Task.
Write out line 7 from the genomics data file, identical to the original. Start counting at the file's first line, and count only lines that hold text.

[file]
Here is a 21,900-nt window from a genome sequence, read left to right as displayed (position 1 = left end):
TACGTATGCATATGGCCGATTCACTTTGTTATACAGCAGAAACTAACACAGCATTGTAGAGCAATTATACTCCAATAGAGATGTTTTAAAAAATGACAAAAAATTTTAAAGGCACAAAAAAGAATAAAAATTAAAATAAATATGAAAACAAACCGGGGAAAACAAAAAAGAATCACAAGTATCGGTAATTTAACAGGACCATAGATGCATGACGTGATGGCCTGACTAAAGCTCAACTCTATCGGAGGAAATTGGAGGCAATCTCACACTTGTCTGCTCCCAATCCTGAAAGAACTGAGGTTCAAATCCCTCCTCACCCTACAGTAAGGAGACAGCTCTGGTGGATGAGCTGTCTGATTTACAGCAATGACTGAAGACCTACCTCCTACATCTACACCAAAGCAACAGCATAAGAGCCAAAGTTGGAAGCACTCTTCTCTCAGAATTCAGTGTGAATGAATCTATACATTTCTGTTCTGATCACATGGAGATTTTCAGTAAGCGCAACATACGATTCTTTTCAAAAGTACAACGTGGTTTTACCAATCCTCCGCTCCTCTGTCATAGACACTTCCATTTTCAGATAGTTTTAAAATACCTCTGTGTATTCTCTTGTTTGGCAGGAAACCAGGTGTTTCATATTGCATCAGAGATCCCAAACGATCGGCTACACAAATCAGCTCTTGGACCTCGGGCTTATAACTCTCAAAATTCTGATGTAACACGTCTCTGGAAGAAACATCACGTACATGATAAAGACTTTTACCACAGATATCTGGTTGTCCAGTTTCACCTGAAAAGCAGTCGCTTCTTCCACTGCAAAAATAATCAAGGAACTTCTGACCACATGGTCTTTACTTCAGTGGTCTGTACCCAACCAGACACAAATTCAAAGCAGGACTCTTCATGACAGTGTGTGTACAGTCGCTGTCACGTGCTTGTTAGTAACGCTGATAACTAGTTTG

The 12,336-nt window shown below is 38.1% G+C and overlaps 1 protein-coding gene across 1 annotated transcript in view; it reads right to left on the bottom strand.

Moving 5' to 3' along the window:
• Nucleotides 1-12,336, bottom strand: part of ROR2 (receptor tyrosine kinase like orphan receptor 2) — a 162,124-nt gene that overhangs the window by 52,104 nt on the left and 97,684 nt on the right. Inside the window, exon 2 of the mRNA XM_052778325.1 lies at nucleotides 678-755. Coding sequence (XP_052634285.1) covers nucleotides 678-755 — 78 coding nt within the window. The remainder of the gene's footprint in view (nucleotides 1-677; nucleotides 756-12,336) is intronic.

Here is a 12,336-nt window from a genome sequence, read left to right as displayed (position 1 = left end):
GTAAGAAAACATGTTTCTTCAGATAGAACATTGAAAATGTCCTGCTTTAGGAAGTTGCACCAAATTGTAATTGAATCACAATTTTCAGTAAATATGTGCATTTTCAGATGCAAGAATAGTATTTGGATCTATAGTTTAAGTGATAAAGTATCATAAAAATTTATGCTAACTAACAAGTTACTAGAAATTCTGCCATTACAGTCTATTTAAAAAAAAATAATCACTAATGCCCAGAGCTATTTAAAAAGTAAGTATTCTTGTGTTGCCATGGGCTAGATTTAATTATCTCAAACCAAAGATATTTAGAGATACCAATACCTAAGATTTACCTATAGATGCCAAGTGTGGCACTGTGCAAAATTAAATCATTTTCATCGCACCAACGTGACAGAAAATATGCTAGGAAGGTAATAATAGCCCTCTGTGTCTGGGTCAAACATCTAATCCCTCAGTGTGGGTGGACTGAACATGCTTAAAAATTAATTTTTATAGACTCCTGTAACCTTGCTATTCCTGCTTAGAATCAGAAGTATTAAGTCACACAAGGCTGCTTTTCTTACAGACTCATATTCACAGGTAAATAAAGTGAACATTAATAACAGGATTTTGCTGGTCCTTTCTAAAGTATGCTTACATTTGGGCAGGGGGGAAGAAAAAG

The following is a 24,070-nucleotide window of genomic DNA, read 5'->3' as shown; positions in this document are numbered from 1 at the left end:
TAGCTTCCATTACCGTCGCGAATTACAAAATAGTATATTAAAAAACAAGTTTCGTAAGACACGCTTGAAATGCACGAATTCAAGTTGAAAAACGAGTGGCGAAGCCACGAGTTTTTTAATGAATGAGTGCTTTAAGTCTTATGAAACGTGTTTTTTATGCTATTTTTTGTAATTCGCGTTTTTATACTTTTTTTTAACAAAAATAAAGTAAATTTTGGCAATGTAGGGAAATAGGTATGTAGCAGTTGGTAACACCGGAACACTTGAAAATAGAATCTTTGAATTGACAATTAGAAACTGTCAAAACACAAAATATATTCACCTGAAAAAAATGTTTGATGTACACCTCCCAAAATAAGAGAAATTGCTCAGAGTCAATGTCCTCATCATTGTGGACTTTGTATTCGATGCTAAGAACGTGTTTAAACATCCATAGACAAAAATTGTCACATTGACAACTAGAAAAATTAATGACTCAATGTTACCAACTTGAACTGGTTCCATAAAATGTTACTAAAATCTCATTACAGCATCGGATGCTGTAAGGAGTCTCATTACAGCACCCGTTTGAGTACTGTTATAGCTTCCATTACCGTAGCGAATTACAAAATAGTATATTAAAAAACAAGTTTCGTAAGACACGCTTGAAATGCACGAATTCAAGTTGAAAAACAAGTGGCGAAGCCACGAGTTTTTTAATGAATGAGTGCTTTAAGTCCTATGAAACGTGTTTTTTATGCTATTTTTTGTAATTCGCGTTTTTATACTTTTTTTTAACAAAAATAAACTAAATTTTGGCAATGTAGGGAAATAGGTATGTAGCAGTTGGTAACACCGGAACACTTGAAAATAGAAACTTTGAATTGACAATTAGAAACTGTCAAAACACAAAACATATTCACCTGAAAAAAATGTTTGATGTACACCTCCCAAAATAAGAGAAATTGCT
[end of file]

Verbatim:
GTAAGAAAACATGTTTCTTCAGATAGAACATTGAAAATGTCCTGCTTTAGGAAGTTGCACCAAATTGTAATTGAATCACAATTTTCAGTAAATATGTGCATTTTCAGATGCAAGAATAGTATTTGGATCTATAGTTTAAGTGATAAAGTATCATAAAAATTTATGCTAACTAACAAGTTACTAGAAATTCTGCCATTACAGTCTATTTAAAAAAAAATAATCACTAATGCCCAGAGCTATTTAAAAAGTAAGTATTCTTGTGTTGCCATGGGCTAGATTTAATTATCTCAAACCAAAGATATTTAGAGATACCAATACCTAAGATTTACCTATAGATGCCAAGTGTGGCACTGTGCAAAATTAAATCATTTTCATCGCACCAACGTGACAGAAAATATGCTAGGAAGGTAATAATAGCCCTCTGTGTCTGGGTCAAACATCTAATCCCTCAGTGTGGGTGGACTGAACATGCTTAAAAATTAATTTTTATAGACTCCTGTAACCTTGCTATTCCTGCTTAGAATCAGAAGTATTAAGTCACACAAGGCTGCTTTTCTTACAGACTCATATTCACAGGTAAATAAAGTGAACATTAATAACAGGATTTTGCTGGTCCTTTCTAAAGTATGCTTACATTTGGGCAGGGGGGAAGAAAAAG